Whatever happened to Pauly Shore?

If you remember when MTV mostly aired music videos and The Real World, congratulations, you're old. But it also means you remember the crazy Spring Break parties they threw every year, hosted by Pauly Shore. He also hosted his own show for them, Totally Pauly, before quickly flaming out in an ill-conceived film career that included Encino Man and Bio-Dome. But that all happened in the space of six years, and after his failed network series, Pauly, Hollywood finally seemed to have closed the door on his leading man chances. So whatever happened to "The Weasel" after he became Tinsel Town roadkill?

He took a few stabs at self-deprecation

As irritating as Pauly Shore's comedic persona may be, he is at least acutely aware of his place in pop culture history. Which is to say that he knows he's a relic from the '90s, like slap bracelets or neon sunglasses—things everyone enjoyed immensely back then, but can't imagine enjoying now. In fact, his quirky mockumentary, Pauly Shore Is Dead, is so self-aware that it's basically a meditation on whether or not he would be better off faking his own death and starting his life over.

Years later, Pauly once again turned the documentary lens on himself, this time in earnest, with Pauly Shore Stands Alone. The film follows him during a section of his nationwide comedy tour, highlighting stops he makes in dismal, snowy midwest towns where he performs in malls and strip clubs. But it also tracks his personal struggles with failure and loneliness, as well as his stressful family dynamic as he and his siblings deal with the family business, and taking care of their mother, who is ailing from Parkinson's Disease.

He did stuff with The Comedy Store

The legendary Comedy Store in Hollywood is the club founded by Pauly's father, Sammy Shore, and run for years by his mother, Mitzi Shore. In an interview with The LA Times, Pauly claims he was born to do stand-up, but that he didn't get his comedy start at his parents' club. His mother, who was notoriously selective about who she would allow to perform at The Store, wouldn't put Pauly up until he proved his chops elsewhere. But as more and more doors closed in Hollywood, and after self-funding Pauly Shore is Dead, which to this day has a lifetime gross of $11,000 on Box Office Mojo, he ran right back to The Comedy Store. There, he helped cultivate talent, and tried to launch a reality show, Minding The Store, which only ever produced a few episodes. He continues to be active in management of The Store as of this writing.

He sued his brother

Of the four Shore siblings, brothers Peter and Pauly are the only two who have an active role in the management of the The Comedy Store family business. Pauly deals with talent, while Peter runs the financial side. As their mother's symptoms from Parkinson's Disease worsened, Pauly and Peter butted heads over the direction of the business, which eventually resulted in Pauly filing suit against Peter, according to The LA Times. Alleging that Peter exerted "undue influence" over their mother in an effort to remove Pauly from the Board of Directors, Pauly sued for a full disclosure of tax statements and receipts, which would indicate that he suspected his brother of some financial shenanigans. Yeesh, sounds like no laughing matter for the iconic comedy club.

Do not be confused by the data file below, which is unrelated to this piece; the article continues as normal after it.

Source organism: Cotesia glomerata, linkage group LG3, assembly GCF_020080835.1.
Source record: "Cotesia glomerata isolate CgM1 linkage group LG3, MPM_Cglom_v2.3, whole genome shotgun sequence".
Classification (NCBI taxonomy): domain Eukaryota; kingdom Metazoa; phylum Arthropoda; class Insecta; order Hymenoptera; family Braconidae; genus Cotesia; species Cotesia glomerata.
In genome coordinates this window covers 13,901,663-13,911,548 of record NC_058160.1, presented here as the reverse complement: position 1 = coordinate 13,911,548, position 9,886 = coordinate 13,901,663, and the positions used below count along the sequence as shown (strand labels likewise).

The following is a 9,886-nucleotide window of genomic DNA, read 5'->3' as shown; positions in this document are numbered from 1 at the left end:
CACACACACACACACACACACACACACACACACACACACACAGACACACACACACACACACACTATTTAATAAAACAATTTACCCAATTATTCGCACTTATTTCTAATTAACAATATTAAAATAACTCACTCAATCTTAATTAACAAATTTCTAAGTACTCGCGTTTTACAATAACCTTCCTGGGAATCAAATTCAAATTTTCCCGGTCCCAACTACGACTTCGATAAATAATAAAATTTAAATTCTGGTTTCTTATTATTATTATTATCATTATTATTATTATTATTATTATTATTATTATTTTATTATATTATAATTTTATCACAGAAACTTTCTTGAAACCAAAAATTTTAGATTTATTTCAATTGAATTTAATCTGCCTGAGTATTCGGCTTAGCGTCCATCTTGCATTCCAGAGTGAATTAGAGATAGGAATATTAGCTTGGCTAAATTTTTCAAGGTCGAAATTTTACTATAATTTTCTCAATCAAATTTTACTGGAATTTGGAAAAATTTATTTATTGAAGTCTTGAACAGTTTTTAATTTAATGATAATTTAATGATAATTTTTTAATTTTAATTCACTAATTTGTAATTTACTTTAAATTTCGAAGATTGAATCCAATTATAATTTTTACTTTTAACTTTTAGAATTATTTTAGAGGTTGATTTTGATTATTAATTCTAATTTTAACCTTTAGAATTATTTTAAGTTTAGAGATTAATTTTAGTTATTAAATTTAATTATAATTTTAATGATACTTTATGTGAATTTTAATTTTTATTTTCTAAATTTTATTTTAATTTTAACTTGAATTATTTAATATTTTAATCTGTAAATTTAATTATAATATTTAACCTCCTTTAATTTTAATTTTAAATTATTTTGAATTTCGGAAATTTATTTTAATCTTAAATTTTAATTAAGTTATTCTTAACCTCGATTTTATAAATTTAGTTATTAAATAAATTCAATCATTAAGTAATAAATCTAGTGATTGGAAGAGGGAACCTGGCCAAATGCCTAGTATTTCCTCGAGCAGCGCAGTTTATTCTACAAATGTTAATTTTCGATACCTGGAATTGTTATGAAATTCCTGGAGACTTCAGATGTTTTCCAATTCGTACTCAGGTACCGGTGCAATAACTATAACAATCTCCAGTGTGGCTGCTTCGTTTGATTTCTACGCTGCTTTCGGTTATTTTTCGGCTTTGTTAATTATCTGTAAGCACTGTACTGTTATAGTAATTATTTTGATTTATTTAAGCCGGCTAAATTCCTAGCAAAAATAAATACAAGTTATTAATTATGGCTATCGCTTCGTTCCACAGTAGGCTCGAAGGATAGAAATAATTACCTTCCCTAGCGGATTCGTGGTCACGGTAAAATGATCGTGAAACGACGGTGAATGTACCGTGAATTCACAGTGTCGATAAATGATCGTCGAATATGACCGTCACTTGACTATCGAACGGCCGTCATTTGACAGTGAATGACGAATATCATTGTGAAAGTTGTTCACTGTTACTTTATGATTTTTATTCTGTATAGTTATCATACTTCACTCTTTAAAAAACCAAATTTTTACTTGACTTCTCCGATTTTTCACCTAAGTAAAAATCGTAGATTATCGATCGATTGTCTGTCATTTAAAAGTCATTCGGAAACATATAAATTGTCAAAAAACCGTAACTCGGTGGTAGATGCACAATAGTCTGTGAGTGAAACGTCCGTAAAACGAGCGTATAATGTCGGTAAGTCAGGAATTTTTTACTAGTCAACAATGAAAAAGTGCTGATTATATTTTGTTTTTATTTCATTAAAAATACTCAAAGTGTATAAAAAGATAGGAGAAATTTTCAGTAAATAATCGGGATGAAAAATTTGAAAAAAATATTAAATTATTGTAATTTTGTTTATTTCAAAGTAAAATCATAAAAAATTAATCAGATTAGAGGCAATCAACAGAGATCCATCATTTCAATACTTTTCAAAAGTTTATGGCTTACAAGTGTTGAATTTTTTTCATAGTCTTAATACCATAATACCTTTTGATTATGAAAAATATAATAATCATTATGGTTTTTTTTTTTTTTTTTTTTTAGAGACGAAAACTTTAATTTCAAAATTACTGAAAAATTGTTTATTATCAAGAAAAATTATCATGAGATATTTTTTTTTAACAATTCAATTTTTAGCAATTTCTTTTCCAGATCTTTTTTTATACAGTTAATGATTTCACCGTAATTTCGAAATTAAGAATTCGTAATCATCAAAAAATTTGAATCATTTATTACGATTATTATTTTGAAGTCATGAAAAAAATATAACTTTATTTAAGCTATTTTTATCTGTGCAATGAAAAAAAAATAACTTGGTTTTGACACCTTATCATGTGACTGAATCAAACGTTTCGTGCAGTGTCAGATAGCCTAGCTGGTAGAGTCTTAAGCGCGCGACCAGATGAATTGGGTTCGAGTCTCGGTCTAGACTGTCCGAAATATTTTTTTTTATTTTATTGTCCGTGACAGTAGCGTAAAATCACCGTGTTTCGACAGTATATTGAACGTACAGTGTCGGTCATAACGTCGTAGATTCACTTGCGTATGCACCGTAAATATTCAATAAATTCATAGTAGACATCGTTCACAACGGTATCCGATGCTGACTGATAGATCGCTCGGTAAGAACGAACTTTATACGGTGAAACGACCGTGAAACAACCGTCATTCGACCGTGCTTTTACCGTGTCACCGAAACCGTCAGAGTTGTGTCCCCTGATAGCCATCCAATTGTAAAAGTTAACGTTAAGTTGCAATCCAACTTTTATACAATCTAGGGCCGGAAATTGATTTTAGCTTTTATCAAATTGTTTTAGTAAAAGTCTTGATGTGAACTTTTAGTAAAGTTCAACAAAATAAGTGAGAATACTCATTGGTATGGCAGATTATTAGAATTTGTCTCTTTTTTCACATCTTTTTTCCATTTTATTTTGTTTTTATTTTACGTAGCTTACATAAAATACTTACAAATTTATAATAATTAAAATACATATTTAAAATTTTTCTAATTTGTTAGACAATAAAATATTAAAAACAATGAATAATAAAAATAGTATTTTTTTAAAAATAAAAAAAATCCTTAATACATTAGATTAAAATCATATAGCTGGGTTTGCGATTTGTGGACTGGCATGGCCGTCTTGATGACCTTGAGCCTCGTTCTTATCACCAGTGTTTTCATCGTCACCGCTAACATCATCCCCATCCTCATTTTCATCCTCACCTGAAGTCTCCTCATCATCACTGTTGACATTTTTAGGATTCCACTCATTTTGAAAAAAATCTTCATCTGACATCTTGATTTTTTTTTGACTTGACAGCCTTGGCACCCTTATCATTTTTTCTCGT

Adopted (2009)

Of every misguided choice Pauly Shore may have made—looking at you, Jury Duty—perhaps the biggest was yet another of his attempts at a mockumentary, Adopted. This is the movie where Pauly travels to Africa and pokes fun at all of the modern cliche of rich white people adopting African children. In a squandered opportunity to comedically skewer systemic problems, Adopted quickly devolves into cheap fish-out-of-water gags where Pauly does things like point at a street vendor's grill and ask "Is this like P.F. Chang's here?" Why would Pauly Shore think he had the insight to tackle such a complex and emotional issue like international adoption, especially having not gone through the process in real life? Oh, that's right, this is the guy who got famous by calling himself "the Weasel" and wearing wacky head gear. Never mind. It makes total sense now.

He performs stand-up comedy on the road

As was the subject of Pauly Shore Stands Alone, Pauly performs at comedy clubs almost every weekend as a headlining, veteran road comic. Granted, he doesn't sell out arenas like Kevin Hart, but he does make a living grinding out show after show, while pursuing other passion projects, according to an interview with Variety. Interestingly, his path to road comedy was essentially backwards to that of every other veteran stand-up, since he started his career as a superstar and worked his way down to playing gigs like Hyena's Comedy Club in Plano, TX. Some would view that as a disaster, but Pauly feels the road is his home. He told The LA Times that he has few regrets, and that he just can't stand his hometown of Los Angeles for more than a few weeks at a time.

He started a podcast

Like almost every comedian today, Pauly Shore has a podcast. For the two of you reading this who have no clue what that is, a podcast is an audio program that can be streamed or downloaded and accessed on demand. It's like radio without the censorship, schedule, or salary. Sure, some of the more popular podcasts have become profitable through advertising, but those are rare. Most comedian-helmed podcasts are are just long conversations between friends and collaborators, done for as little out-of-pocket money as possible. Pauly structures his podcast around celebrity interviews and anecdotes from his own life, so like everything he does, it centers around his experiences with comedy and knowing famous people, but hey, at least he's not making fun of the adoption system this time. Seriously, why did nobody stop him from doing that?